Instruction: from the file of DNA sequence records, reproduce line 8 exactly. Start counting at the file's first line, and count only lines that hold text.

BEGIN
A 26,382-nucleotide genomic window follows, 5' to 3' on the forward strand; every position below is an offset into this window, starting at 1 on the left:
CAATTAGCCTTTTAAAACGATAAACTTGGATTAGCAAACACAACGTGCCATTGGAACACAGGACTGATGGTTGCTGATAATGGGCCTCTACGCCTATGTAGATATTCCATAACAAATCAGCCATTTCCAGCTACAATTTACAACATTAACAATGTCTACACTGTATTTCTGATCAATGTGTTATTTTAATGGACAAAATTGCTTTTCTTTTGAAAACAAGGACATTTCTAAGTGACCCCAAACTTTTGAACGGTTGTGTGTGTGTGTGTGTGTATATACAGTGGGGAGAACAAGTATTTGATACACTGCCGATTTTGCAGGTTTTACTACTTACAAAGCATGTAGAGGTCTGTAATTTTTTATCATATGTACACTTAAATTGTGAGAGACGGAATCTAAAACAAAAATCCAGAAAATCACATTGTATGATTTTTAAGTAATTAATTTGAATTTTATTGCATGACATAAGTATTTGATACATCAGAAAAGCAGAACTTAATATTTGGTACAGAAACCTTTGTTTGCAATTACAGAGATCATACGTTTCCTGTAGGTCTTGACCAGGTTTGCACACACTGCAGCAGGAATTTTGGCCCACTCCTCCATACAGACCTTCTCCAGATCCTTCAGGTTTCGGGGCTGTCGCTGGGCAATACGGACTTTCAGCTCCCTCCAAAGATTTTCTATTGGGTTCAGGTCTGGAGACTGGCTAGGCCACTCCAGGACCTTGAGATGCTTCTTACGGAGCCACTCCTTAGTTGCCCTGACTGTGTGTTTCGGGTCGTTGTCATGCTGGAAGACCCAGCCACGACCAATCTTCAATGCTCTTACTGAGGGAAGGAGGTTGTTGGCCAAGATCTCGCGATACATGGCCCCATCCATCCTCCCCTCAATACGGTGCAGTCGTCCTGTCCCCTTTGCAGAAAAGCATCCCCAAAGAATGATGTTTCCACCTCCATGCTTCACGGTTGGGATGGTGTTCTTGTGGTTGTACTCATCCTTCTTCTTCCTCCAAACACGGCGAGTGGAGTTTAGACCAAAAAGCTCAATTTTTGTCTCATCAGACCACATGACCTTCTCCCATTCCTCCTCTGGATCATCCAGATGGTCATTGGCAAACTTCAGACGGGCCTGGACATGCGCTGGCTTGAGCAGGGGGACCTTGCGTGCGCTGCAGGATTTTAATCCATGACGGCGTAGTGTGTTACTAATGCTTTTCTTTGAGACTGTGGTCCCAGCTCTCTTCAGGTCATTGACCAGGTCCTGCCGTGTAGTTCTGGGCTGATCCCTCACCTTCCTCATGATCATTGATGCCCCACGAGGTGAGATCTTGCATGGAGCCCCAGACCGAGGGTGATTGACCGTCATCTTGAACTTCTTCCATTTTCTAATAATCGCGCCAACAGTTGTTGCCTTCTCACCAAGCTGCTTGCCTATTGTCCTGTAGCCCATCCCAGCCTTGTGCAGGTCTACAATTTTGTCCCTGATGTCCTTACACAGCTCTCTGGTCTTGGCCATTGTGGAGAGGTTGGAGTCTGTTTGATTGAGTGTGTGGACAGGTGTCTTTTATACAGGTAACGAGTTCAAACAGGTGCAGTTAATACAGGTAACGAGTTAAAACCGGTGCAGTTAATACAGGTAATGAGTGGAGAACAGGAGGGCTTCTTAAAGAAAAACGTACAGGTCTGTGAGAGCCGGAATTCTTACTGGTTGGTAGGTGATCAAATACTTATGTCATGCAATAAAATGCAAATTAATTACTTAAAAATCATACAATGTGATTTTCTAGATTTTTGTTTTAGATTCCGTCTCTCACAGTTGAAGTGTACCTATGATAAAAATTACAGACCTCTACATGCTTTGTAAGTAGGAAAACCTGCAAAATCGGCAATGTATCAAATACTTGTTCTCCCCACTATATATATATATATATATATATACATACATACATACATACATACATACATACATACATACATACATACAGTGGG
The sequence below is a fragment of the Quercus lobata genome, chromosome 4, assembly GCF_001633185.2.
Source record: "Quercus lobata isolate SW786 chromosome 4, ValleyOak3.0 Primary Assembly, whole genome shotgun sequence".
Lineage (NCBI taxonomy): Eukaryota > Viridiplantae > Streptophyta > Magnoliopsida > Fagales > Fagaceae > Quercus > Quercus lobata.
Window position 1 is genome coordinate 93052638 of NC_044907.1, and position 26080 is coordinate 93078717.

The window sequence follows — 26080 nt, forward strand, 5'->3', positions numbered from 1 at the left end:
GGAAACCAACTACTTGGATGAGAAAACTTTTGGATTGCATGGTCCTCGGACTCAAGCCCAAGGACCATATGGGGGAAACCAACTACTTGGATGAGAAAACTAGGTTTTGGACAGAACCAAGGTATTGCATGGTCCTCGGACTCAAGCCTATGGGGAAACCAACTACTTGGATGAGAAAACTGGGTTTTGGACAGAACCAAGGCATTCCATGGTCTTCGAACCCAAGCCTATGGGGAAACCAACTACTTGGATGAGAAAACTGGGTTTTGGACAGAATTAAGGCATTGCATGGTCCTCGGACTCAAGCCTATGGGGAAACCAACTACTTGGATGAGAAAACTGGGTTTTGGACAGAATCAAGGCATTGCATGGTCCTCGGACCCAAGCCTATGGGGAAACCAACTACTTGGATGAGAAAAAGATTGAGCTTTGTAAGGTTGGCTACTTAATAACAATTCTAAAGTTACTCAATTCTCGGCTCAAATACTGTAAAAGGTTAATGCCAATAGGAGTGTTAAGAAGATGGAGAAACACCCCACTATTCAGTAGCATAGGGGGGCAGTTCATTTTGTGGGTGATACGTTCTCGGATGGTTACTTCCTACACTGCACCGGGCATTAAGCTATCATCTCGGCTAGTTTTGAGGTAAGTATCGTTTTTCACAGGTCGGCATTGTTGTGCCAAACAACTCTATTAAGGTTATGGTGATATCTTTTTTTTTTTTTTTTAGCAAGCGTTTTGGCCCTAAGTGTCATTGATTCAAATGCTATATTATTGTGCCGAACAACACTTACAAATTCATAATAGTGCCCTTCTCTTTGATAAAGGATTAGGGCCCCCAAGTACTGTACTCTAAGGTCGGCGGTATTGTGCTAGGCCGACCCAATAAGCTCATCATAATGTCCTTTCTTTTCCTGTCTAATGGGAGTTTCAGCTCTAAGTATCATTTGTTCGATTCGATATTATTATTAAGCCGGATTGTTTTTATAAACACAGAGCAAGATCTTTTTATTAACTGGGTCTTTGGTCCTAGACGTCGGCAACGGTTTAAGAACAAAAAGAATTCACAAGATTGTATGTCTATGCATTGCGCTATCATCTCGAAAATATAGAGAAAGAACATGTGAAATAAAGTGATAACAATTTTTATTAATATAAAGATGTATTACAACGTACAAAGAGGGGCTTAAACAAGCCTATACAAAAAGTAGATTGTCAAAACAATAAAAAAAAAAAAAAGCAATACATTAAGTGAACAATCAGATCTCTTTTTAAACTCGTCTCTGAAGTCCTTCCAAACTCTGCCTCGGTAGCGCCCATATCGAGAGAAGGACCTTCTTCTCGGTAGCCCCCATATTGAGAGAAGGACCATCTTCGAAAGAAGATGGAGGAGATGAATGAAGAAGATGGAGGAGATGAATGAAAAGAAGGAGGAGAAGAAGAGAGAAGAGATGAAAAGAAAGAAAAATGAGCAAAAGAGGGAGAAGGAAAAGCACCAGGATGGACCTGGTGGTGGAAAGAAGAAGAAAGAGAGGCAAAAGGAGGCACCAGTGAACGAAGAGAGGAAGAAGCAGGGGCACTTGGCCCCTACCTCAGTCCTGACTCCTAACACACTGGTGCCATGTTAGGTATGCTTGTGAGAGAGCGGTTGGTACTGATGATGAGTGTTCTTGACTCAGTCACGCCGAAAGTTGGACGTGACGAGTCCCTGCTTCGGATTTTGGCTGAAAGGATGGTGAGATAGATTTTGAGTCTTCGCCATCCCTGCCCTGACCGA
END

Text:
GGAAACCAACTACTTGGATGAGAAAACTTTTGGATTGCATGGTCCTCGGACTCAAGCCCAAGGACCATATGGGGGAAACCAACTACTTGGATGAGAAAACTAGGTTTTGGACAGAACCAAGGTATTGCATGGTCCTCGGACTCAAGCCTATGGGGAAACCAACTACTTGGATGAGAAAACTGGGTTTTGGACAGAACCAAGGCATTCCATGGTCTTCGAACCCAAGCCTATGGGGAAACCAACTACTTGGATGAGAAAACTGGGTTTTGGACAGAATTAAGGCATTGCATGGTCCTCGGACTCAAGCCTATGGGGAAACCAACTACTTGGATGAGAAAACTGGGTTTTGGACAGAATCAAGGCATTGCATGGTCCTCGGACCCAAGCCTATGGGGAAACCAACTACTTGGATGAGAAAAAGATTGAGCTTTGTAAGGTTGGCTACTTAATAACAATTCTAAAGTTACTCAATTCTCGGCTCAAATACTGTAAAAGGTTAATGCCAATAGGAGTGTTAAGAAGATGGAGAAACACCCCACTATTCAGTAGCATAGGGGGGCAGTTCATTTTGTGGGTGATACGTTCTCGGATGGTTACTTCCTACACTGCACCGGGCATTAAGCTATCATCTCGGCTAGTTTTGAGGTAAGTATCGTTTTTCACAGGTCGGCATTGTTGTGCCAAACAACTCTATTAAGGTTATGGTGATATCTTTTTTTTTTTTTTTTAGCAAGCGTTTTGGCCCTAAGTGTCATTGATTCAAATGCTATATTATTGTGCCGAACAACACTTACAAATTCATAATAGTGCCCTTCTCTTTGATAAAGGATTAGGGCCCCCAAGTACTGTACTCTAAGGTCGGCGGTATTGTGCTAGGCCGACCCAATAAGCTCATCATAATGTCCTTTCTTTTCCTGTCTAATGGGAGTTTCAGCTCTAAGTATCATTTGTTCGATTCGATATTATTATTAAGCCGGATTGTTTTTATAAACACAGAGCAAGATCTTTTTATTAACTGGGTCTTTGGTCCTAGACGTCGGCAACGGTTTAAGAACAAAAAGAATTCACAAGATTGTATGTCTATGCATTGCGCTATCATCTCGAAAATATAGAGAAAGAACATGTGAAATAAAGTGATAACAATTTTTATTAATATAAAGATGTATTACAACGTACAAAGAGGGGCTTAAACAAGCCTATACAAAAAGTAGATTGTCAAAACAATAAAAAAAAAAAAAAGCAATACATTAAGTGAACAATCAGATCTCTTTTTAAACTCGTCTCTGAAGTCCTTCCAAACTCTGCCTCGGTAGCGCCCATATCGAGAGAAGGACCTTCTTCTCGGTAGCCCCCATATTGAGAGAAGGACCATCTTCGAAAGAAGATGGAGGAGATGAATGAAGAAGATGGAGGAGATGAATGAAAAGAAGGAGGAGAAGAAGAGAGAAGAGATGAAAAGAAAGAAAAATGAGCAAAAGAGGGAGAAGGAAAAGCACCAGGATGGACCTGGTGGTGGAAAGAAGAAGAAAGAGAGGCAAAAGGAGGCACCAGTGAACGAAGAGAGGAAGAAGCAGGGGCACTTGGCCCCTACCTCAGTCCTGACTCCTAACACACTGGTGCCATGTTAGGTATGCTTGTGAGAGAGCGGTTGGTACTGATGATGAGTGTTCTTGACTCAGTCACGCCGAAAGTTGGACGTGACGAGTCCCTGCTTCGGATTTTGGCTGAAAGGATGGTGAGATAGATTTTGAGTCTTCGCCATCCCTGCCCTGACCGA